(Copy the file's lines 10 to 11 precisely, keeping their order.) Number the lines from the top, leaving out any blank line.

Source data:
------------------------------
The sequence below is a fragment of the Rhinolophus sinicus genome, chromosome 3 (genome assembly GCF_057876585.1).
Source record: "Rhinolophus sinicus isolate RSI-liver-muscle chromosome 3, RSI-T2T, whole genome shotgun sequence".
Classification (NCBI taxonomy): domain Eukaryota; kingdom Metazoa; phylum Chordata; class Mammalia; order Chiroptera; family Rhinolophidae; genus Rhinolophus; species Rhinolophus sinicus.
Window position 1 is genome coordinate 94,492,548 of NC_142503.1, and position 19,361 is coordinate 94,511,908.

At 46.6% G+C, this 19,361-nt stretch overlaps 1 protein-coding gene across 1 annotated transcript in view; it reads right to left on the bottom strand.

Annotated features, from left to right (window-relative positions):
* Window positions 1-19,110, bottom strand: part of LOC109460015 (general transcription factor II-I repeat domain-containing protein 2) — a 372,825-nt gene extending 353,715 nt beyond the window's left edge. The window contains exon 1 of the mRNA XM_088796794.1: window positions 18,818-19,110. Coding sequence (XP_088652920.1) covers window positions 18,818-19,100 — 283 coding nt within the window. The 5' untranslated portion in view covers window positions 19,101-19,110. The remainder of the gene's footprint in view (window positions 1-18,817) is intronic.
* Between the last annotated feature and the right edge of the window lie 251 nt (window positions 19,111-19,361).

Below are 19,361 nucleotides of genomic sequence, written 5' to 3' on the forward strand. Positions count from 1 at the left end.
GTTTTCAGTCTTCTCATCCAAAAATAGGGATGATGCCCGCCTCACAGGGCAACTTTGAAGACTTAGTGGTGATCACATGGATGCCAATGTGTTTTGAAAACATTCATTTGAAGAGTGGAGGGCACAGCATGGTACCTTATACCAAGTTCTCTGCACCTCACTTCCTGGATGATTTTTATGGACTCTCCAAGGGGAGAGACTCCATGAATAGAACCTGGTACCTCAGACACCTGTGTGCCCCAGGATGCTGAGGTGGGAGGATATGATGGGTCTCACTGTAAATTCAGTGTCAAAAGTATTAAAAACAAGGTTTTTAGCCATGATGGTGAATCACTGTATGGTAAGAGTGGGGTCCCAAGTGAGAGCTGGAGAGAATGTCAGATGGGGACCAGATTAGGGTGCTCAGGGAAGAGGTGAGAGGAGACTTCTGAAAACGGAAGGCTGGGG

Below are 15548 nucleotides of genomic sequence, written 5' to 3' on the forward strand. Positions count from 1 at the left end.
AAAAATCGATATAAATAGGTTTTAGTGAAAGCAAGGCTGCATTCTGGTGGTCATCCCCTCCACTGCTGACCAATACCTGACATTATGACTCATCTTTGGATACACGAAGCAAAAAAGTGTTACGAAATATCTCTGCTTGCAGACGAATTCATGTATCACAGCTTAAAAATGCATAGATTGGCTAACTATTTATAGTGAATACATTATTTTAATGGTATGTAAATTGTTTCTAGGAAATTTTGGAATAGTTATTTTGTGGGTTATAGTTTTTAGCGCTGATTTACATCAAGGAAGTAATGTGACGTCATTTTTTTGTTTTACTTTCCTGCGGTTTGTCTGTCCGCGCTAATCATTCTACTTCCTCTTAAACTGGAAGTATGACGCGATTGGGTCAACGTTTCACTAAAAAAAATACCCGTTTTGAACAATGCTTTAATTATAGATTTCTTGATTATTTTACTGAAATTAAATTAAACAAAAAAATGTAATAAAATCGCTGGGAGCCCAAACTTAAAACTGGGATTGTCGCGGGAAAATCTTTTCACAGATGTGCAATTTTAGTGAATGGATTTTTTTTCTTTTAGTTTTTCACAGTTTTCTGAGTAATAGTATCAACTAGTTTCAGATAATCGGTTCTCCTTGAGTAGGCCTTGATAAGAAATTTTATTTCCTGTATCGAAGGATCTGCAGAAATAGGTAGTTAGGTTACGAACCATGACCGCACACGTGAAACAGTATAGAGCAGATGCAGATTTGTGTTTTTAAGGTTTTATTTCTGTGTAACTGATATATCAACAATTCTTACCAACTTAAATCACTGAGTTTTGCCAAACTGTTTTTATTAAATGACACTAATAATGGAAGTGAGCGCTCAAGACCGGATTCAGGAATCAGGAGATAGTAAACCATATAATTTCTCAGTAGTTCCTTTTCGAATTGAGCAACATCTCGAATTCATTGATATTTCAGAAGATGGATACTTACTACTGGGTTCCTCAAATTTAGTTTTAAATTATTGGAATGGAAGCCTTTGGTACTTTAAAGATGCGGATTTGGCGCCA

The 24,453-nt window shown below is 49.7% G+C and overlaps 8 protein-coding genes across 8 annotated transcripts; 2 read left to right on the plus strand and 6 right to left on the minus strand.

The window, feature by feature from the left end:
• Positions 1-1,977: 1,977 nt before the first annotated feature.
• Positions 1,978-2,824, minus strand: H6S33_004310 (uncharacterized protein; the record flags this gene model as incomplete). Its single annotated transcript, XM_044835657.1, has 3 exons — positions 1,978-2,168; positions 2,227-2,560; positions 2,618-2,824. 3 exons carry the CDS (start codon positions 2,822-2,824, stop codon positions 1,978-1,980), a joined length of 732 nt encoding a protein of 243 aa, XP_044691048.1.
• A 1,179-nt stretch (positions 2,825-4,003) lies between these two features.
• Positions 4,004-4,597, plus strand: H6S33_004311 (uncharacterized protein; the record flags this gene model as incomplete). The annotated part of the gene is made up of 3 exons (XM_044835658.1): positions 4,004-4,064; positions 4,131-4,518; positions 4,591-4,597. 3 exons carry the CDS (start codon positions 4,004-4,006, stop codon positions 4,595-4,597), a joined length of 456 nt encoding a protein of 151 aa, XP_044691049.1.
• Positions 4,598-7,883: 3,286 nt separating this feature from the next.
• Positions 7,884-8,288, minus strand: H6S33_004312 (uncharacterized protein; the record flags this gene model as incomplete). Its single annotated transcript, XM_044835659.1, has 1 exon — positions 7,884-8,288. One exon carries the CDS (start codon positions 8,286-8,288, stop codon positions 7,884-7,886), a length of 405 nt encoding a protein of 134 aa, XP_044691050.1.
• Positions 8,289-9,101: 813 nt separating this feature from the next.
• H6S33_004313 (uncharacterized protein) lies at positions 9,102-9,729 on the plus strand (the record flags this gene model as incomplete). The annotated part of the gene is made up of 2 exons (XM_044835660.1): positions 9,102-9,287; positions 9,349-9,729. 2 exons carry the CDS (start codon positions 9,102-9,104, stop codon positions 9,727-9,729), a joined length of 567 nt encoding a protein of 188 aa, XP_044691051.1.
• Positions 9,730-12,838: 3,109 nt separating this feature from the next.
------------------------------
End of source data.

GTTTTCAGTCTTCTCATCCAAAAATAGGGATGATGCCCGCCTCACAGGGCAACTTTGAAGACTTAGTGGTGATCACATGGATGCCAATGTGTTTTGAAAACATTCATTTGAAGAGTGGAGGGCACAGCATGGTACCTTATACCAAGTTCTCTGCACCTCACTTCCTGGATGATTTTTATGGACTCTCCAAGGGGAGAGACTCCATGAATAGAACCTGGTACCTCAGACACCTGTGTGCCCCAGGATGCTGAGGTGGGAGGATATGATGGGTCTCACTGTAAATTCAGTGTCAAAAGTATTAAAAACAAGGTTTTTAGCCATGATGGTGAATCACTGTATGGTAAGAGTGGGGTCCCAAGTGAGAGCTGGAGAGAATGTCAGATGGGGACCAGATTAGGGTGCTCAGGGAAGAGGTGAGAGGAGACTTCTGAAAACGGAAGGCTGGGG

Below are 15548 nucleotides of genomic sequence, written 5' to 3' on the forward strand. Positions count from 1 at the left end.